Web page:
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Missouri Attorney General Andrew Bailey calls for juvenile justice system changes

Missouri Attorney General Andrew Bailey, photographed on Wednesday, Jan. 3, 2024, at the attorney general’s office in the Missouri Supreme Court in Jefferson City, Mo.
Tristen Rouse
/
St. Louis Public Radio
Missouri Attorney General Andrew Bailey, photographed in January at the Missouri Supreme Court in Jefferson City, wants to add carjacking, property crimes that involve any kind of act of violence and armed criminal action to the list of offenses that would require hearings to determine if juveniles are charged as adults.

Missouri Attorney General Andrew Bailey called Thursday for state lawmakers to make more criminal charges trigger hearings on whether juvenile defendants should be tried as adults.

State law calls for juveniles charged with certain serious crimes to be the subject of a certification hearing in which a judge determines if the defendant should be tried in adult court.

The list of charges that automatically trigger such a hearing include first- or second-degree murder, first-degree assault and rape in the first degree.

“There needs to be additional violent offenses added to the statute that requires a certification hearing,” Bailey said during an interview at his St. Louis office. “We need to be having more certification hearings when we have instances of carjacking, property crimes that involve any kind of act of violence, armed criminal action, those sorts of offenses.”

Judges in juvenile court now have the discretion to order a certification hearing for any juvenile defendant who is charged with a crime that would be a felony if committed by an adult.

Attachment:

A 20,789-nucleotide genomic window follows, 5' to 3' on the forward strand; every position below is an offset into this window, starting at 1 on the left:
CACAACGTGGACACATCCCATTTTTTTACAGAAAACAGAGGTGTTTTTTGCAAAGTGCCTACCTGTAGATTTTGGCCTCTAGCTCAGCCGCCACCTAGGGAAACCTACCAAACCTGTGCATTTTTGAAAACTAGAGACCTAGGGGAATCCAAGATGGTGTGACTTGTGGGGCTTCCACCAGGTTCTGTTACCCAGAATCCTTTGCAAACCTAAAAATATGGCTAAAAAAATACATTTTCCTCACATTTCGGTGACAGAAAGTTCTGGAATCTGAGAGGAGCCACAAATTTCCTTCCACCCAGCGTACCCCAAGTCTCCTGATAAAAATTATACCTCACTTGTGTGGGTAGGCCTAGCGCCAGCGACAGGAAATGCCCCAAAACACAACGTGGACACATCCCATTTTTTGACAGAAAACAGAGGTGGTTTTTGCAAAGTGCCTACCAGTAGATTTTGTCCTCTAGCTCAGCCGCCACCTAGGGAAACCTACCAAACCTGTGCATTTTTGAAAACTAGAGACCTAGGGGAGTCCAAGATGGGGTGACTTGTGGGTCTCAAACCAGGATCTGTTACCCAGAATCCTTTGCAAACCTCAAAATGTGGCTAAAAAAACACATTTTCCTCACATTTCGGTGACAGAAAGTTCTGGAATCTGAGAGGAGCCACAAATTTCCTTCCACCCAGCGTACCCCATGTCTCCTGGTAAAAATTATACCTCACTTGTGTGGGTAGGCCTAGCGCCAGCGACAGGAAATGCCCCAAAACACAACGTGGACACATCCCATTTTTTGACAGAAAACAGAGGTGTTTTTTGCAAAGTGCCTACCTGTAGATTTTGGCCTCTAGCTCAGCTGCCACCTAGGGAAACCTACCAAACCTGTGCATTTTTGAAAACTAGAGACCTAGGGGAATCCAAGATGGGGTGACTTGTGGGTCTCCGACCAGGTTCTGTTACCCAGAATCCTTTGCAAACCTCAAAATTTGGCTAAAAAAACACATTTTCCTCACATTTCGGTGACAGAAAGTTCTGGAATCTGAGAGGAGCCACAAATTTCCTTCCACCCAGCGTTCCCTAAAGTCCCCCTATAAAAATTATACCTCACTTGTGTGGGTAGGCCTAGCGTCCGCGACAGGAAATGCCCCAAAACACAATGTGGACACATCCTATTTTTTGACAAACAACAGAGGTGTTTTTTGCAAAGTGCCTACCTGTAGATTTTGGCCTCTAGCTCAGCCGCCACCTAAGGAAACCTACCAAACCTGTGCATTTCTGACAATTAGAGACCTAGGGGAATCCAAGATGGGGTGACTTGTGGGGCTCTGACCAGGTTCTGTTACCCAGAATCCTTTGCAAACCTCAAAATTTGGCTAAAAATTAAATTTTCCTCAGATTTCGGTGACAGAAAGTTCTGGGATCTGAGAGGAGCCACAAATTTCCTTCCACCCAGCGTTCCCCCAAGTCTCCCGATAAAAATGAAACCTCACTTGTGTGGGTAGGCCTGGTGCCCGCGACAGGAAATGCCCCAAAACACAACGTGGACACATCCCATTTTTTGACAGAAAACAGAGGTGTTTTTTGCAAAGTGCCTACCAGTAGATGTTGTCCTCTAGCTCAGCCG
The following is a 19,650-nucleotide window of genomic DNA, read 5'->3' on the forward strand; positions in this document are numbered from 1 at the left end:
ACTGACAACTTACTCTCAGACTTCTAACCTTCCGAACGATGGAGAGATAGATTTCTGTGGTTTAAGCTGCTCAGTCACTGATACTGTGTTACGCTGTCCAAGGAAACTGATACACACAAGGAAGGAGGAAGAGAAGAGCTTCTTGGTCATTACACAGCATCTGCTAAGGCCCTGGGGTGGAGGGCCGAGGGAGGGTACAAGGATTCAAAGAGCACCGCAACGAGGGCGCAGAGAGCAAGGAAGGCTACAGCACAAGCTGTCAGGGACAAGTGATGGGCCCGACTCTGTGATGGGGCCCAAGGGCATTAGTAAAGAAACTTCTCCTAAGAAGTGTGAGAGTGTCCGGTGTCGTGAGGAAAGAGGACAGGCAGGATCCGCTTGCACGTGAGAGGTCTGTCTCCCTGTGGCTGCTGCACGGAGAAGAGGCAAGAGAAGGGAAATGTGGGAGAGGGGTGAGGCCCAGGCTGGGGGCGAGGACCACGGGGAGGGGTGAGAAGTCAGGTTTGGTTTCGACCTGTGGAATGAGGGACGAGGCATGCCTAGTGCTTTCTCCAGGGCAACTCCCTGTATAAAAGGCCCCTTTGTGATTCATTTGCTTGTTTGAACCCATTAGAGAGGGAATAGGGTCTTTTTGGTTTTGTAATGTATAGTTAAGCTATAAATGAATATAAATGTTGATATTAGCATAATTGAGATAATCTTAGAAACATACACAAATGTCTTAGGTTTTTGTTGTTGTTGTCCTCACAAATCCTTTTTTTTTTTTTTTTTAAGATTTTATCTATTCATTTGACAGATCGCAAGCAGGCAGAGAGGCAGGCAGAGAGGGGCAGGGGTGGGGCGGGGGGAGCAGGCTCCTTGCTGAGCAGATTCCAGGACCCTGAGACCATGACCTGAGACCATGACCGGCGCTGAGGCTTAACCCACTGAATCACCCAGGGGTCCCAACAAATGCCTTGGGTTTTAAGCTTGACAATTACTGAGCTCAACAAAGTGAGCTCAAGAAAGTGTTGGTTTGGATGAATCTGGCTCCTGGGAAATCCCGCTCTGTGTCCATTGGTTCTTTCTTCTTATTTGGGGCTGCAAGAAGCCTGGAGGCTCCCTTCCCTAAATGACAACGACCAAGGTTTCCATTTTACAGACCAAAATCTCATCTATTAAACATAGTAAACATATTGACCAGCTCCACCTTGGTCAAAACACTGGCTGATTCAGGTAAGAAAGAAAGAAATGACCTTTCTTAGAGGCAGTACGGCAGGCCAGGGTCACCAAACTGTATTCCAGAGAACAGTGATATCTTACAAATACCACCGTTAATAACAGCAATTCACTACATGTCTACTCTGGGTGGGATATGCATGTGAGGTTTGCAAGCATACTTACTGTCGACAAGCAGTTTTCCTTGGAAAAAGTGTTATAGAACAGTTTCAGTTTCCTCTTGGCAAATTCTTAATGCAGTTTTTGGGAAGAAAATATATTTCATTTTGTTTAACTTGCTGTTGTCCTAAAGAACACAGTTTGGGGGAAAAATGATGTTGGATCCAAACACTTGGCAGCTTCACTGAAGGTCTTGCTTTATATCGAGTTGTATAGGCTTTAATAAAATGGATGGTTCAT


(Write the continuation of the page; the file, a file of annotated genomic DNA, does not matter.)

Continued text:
“This won’t automatically expand the number of youth certified, but at least we'll have a better understanding of what's driving this criminal behavior and whether or not we have appropriate systems in place to remedy it,” Bailey said. “We're not doing these youth any favors by turning a blind eye to violent crime."

"If felonies are being committed, there needs to be consequences," he added. "And if we can't treat the issue in juvenile court, there needs to be a certification hearing so we can address whether or not the situation is better handled in adult court."

Bailey’s proposal comes after police detained a 15-year-old girl and charged her with assault following a savage sidewalk beating of another teen near Hazelwood East High School that was caught on camera and has attracted national attention. Days later, a 14-year-old boy was stabbed to death in public after school in Jennings. Police have not arrested anyone in that attack.

Adding to the list of criminal charges that automatically trigger a hearing to determine if a juvenile should be tried as an adult is reasonable but unlikely to deter crime, said Christopher J. Sullivan, a professor of youth crime and violence and chair of the department of criminology and criminal justice at the University of Missouri-St. Louis.

“The fact that it's more likely they're going to have a transfer hearing [if caught and charged] is unlikely to be all that salient in the thought process, given what we know about adolescent development and decision-making, as it applies to delinquency and crime,” Sullivan said.

Adolescents are more motivated by the “social capital” they will receive if they do or do not commit a crime, Sullivan added, and tend to underestimate the potential negative consequences.

Jeremy is the arts & culture reporter at St. Louis Public Radio.